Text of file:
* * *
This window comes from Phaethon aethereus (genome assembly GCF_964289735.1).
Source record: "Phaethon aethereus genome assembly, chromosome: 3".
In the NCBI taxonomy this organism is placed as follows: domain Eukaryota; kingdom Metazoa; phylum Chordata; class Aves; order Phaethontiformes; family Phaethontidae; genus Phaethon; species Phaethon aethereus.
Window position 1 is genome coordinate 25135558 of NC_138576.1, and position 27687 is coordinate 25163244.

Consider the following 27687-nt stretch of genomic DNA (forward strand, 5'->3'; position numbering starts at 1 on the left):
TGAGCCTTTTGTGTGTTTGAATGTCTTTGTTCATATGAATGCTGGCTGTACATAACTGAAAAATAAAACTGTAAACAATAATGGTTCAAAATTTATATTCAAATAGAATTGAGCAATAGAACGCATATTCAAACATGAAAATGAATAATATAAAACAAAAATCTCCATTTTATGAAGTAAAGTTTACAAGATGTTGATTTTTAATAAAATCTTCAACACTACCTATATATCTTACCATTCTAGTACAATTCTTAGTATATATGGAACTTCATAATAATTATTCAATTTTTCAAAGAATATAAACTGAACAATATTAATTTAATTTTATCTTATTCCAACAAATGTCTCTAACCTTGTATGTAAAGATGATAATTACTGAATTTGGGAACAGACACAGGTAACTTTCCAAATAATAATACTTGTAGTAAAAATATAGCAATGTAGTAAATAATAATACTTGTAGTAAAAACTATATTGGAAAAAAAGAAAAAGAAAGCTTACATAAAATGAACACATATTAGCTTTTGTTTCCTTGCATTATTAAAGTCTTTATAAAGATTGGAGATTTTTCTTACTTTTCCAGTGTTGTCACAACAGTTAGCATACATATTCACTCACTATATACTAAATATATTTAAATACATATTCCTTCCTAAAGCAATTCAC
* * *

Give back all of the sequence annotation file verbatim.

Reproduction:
This window comes from Phaethon aethereus (genome assembly GCF_964289735.1).
Source record: "Phaethon aethereus genome assembly, chromosome: 3".
In the NCBI taxonomy this organism is placed as follows: domain Eukaryota; kingdom Metazoa; phylum Chordata; class Aves; order Phaethontiformes; family Phaethontidae; genus Phaethon; species Phaethon aethereus.
Window position 1 is genome coordinate 25135558 of NC_138576.1, and position 27687 is coordinate 25163244.

Consider the following 27687-nt stretch of genomic DNA (forward strand, 5'->3'; position numbering starts at 1 on the left):
TGAGCCTTTTGTGTGTTTGAATGTCTTTGTTCATATGAATGCTGGCTGTACATAACTGAAAAATAAAACTGTAAACAATAATGGTTCAAAATTTATATTCAAATAGAATTGAGCAATAGAACGCATATTCAAACATGAAAATGAATAATATAAAACAAAAATCTCCATTTTATGAAGTAAAGTTTACAAGATGTTGATTTTTAATAAAATCTTCAACACTACCTATATATCTTACCATTCTAGTACAATTCTTAGTATATATGGAACTTCATAATAATTATTCAATTTTTCAAAGAATATAAACTGAACAATATTAATTTAATTTTATCTTATTCCAACAAATGTCTCTAACCTTGTATGTAAAGATGATAATTACTGAATTTGGGAACAGACACAGGTAACTTTCCAAATAATAATACTTGTAGTAAAAATATAGCAATGTAGTAAATAATAATACTTGTAGTAAAAACTATATTGGAAAAAAAGAAAAAGAAAGCTTACATAAAATGAACACATATTAGCTTTTGTTTCCTTGCATTATTAAAGTCTTTATAAAGATTGGAGATTTTTCTTACTTTTCCAGTGTTGTCACAACAGTTAGCATACATATTCACTCACTATATACTAAATATATTTAAATACATATTCCTTCCTAAAGCAATTCAC